On July 31, 2020, the Federal Energy Regulatory Commission (“FERC”) and the North American Electric Reliability Corporation (“NERC”) released a joint white paper on preventing security risks posed by a Network Interface Controller (“NIC”). It is intended to help the electric sector identify vendors of components on their networks in order to mitigate any potential risks to the bulk power system. The white paper is in response to several hearings and reviews since 2012 which examined a security threat posed by Chinese telecommunication companies – specifically, Huawei or ZTE. As the market share of Chinese telecommunication companies has increased, their electronic components have entered the bulk power system, creating a potential cybersecurity concern. The joint white paper provides several noninvasive techniques a cybersecurity professional can use to identify potentially malicious components.
A NIC is an integrated circuit chip integrated into a motherboard or upon a host bus adapter card. As the NIC enables network communications, it is nearly ubiquitous. Backdoors may appear on the NIC, allowing hackers to obtain access to the system via a compromised NIC.
Although a component can be physically identified for its part number, this process is time consuming and can potentially void warranties. Further, as the printed part number can be missing or mislabeled, even a physical examination of the NIC can overlook malicious components. The white paper provides four techniques a cybersecurity professional can use to examine the manufacturer of an NIC in a nonintrusive way: 1) a Network Mapper (“NMAP”) Passive Address Resolution Protocol (“ARP”) Scan; 2) the list ARP Cache Table; 3) the Dynamic Host Configuration Protocol (“DHCP”) Client Table; and 4) Port Mirroring.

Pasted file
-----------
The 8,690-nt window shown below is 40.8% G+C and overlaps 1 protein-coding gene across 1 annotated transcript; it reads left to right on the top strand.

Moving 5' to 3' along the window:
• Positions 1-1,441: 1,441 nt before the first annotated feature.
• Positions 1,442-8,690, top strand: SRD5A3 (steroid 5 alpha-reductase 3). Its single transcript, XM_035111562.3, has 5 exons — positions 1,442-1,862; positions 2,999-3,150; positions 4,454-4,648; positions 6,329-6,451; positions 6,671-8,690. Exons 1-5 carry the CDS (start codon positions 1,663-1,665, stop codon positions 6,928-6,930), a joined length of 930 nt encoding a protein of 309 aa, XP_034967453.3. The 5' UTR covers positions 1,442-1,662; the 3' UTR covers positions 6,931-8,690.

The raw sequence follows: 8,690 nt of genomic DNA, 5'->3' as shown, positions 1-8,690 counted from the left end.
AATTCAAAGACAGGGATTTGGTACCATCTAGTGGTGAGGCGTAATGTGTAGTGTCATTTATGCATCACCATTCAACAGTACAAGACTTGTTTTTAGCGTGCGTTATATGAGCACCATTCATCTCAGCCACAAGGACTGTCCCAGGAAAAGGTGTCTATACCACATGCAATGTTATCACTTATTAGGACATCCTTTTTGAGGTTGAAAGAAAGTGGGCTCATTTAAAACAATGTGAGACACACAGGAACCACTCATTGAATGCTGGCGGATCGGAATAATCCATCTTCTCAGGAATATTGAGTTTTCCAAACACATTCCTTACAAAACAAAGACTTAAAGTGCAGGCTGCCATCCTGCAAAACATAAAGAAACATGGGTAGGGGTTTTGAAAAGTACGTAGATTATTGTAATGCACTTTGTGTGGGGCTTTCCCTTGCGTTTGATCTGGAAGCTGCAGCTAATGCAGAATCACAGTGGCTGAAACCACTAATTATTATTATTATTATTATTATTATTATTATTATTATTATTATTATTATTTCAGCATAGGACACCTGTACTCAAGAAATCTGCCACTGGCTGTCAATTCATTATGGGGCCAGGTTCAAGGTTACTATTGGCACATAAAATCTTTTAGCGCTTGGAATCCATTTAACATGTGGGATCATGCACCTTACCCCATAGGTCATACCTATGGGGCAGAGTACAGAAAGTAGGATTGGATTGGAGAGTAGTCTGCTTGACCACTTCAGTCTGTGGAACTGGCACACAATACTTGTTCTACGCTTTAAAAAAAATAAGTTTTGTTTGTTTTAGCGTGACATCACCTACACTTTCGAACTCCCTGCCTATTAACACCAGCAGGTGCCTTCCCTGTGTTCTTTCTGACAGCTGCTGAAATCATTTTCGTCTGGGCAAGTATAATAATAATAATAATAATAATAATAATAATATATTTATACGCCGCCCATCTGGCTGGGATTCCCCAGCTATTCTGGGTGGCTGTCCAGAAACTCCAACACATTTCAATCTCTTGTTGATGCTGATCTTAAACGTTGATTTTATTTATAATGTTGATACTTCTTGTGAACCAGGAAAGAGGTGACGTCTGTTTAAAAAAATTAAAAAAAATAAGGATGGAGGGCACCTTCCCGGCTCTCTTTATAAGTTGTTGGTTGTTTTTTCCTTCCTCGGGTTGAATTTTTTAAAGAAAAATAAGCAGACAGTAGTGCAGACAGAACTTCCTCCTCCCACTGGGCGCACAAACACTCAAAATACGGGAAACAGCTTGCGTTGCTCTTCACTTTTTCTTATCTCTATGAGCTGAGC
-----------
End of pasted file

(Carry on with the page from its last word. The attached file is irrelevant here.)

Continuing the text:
As the white paper notes, even if a vendor of concern is identified, it does not confirm malicious activity in the network. However, the white paper advises that the presence of Huawei, ZTE, and components manufactured by their subsidiaries create a potential risk to the network and should be reviewed further if identified.
The Joint Staff White Paper on Supply Chain Vendor Identification – Noninvasive Network Interface Controller
can be accessed here
, Lisa Gast
, and Sean Neal